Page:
CIA aided New York police in spying on Muslims: report

By Stephen C. Webster
Wednesday, August 24, 2011 10:05 EDT
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Despite a prohibition on spying within the United States, the Central Intelligence Agency played a key role in transforming the New York Police Department’s intelligence unit into a cutting edge spy shop dedicated to gathering information on Muslims, and not just in New York.

That’s according to a new report out Wednesday by The Associated Press, which claims a veteran CIA agent helped train one of the NYPD’s detectives in advanced surveillance methods. They also sent an undercover agent to work in the department, the report says.

With the CIA’s help, the NYPD has gathered information on cab drivers, street level food vendors, ethnic book stores, Internet cafes and even mosques, sending snoops in to listen to sermons — all without a hint of federal, state or local oversight.

Part of their strategy involves the use of a “Demographic Unit,” which the NYPD officially denied exists. One undercover officer quoted by AP said he was ordered to move into an ethnic neighborhood and “act like a civilian” so his monitors could use him like a “walking camera.”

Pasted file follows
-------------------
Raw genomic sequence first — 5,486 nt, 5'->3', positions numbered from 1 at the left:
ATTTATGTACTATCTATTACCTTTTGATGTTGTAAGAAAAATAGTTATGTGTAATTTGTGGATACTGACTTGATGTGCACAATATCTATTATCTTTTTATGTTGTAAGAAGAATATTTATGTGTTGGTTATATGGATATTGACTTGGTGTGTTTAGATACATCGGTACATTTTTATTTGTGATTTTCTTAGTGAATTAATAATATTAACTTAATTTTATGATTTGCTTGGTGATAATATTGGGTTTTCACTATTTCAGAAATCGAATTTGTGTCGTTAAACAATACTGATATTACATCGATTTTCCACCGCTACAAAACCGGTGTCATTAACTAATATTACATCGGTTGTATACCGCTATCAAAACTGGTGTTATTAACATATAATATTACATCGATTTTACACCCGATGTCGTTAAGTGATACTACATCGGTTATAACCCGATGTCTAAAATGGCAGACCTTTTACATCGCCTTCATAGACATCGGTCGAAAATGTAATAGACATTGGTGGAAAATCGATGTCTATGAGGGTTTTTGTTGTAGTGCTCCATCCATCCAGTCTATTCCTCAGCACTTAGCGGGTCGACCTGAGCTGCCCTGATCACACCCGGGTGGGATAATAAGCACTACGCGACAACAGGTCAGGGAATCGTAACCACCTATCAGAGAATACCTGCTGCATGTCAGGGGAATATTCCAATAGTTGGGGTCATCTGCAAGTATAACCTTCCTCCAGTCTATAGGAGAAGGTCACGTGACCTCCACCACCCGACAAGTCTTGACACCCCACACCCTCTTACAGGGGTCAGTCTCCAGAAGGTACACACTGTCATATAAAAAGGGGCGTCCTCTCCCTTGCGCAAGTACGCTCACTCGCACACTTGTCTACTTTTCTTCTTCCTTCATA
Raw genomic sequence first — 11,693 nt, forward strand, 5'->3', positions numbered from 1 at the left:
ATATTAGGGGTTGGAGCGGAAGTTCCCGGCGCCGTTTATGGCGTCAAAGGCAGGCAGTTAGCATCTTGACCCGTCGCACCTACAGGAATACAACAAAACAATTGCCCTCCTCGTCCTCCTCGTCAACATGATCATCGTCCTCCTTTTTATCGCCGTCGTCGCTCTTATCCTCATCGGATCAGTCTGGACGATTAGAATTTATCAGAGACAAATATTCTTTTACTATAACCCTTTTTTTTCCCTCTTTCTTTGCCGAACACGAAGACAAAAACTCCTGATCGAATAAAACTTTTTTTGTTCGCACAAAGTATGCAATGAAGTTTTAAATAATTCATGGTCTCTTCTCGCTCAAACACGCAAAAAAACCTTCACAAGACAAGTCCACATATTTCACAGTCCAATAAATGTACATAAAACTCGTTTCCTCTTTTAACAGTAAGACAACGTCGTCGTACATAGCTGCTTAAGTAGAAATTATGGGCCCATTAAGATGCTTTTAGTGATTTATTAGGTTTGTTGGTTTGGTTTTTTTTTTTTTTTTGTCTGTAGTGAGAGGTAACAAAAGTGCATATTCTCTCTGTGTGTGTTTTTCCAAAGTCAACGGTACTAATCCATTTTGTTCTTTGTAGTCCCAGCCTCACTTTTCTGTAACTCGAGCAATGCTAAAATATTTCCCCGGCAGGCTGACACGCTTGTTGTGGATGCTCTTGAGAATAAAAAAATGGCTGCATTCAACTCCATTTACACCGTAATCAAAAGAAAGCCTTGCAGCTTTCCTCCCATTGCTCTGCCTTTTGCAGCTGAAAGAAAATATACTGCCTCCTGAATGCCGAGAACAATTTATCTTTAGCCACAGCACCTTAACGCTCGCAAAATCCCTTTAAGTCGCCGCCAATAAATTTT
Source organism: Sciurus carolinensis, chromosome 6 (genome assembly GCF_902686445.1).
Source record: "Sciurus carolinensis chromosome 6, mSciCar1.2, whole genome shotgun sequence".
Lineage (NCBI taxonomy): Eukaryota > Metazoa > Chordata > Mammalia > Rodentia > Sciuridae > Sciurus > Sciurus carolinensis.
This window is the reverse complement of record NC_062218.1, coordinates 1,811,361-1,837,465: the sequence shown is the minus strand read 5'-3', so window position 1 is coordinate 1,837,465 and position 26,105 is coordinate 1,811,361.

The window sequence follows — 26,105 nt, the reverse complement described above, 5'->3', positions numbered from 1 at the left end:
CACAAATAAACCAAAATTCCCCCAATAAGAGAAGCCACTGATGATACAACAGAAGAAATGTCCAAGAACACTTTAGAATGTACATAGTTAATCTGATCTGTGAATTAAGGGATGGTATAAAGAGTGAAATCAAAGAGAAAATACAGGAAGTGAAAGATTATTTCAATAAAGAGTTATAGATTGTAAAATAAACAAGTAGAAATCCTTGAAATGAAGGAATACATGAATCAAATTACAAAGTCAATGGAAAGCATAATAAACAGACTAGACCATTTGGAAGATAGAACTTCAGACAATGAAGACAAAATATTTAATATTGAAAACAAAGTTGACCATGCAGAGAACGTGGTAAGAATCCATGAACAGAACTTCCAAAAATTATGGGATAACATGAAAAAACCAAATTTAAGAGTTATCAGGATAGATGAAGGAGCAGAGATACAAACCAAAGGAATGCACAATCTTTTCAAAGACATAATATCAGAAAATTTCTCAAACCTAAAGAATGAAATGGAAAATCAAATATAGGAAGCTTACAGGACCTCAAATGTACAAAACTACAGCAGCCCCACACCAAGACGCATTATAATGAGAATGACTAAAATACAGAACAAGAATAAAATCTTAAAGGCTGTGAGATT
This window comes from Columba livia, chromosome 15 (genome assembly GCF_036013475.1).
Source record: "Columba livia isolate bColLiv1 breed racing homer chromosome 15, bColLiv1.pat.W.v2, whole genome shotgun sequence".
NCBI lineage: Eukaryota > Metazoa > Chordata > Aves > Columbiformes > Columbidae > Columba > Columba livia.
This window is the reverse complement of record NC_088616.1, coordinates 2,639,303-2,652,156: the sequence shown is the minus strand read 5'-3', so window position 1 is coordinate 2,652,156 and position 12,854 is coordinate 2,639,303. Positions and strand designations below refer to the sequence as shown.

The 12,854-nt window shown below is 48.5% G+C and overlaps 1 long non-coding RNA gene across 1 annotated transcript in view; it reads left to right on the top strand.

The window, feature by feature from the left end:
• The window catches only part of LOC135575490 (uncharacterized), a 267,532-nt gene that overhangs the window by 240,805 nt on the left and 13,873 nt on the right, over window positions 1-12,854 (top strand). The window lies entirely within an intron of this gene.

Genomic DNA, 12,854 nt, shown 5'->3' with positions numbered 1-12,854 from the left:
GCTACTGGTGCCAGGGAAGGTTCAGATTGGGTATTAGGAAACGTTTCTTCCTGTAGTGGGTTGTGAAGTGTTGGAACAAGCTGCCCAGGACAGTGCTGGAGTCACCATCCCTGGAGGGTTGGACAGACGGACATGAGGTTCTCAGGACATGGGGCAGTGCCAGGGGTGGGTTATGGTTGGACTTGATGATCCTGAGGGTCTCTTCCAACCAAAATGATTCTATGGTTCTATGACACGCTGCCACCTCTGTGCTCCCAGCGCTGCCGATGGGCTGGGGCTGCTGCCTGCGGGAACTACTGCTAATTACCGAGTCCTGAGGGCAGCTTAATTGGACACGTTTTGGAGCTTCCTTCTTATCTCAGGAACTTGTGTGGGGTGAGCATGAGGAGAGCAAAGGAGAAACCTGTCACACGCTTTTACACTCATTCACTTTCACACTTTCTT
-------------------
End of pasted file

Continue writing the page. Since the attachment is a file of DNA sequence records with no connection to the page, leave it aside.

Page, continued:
Detectives have also tapped shopkeepers and “nosy neighbors” in ethnic neighborhoods to keep them updated on local goings-on, according to the report. They’ve even sent officers into prisons to promise help for Muslim prisoners, if they’ll just work with the police.

Unlike the Federal Bureau of Investigation (FBI), which is prohibited from conducting similar operations without prior evidence of wrongdoing, the NYPD is unrestricted in this manner, although AP noted that the department has been keen to cover its tracks, to prevent any appearance of civil rights abuses or racial profiling.

The NYPD’s intelligence unit isn’t restricted to just New York either, and some agents have been deputized as federal marshals, conducting operations in other states. When they do so, however, they are not permitted to make arrests, AP added.

Officially the department said it only follows specific leads and does not profile ethnic areas.

Stephen C. Webster
Stephen C. Webster
Stephen C. Webster is the senior editor of Raw Story, and is based out of Austin, Texas. He previously worked as the associate editor of The Lone Star Iconoclast in Crawford, Texas, where he covered state politics and the peace movement’s resurgence at the start of the Iraq war. Webster has also contributed to publications such as True/Slant, Austin Monthly, The Dallas Business Journal, The Dallas Morning News, Fort Worth Weekly, The News Connection and others. Follow him on Twitter at @StephenCWebster.
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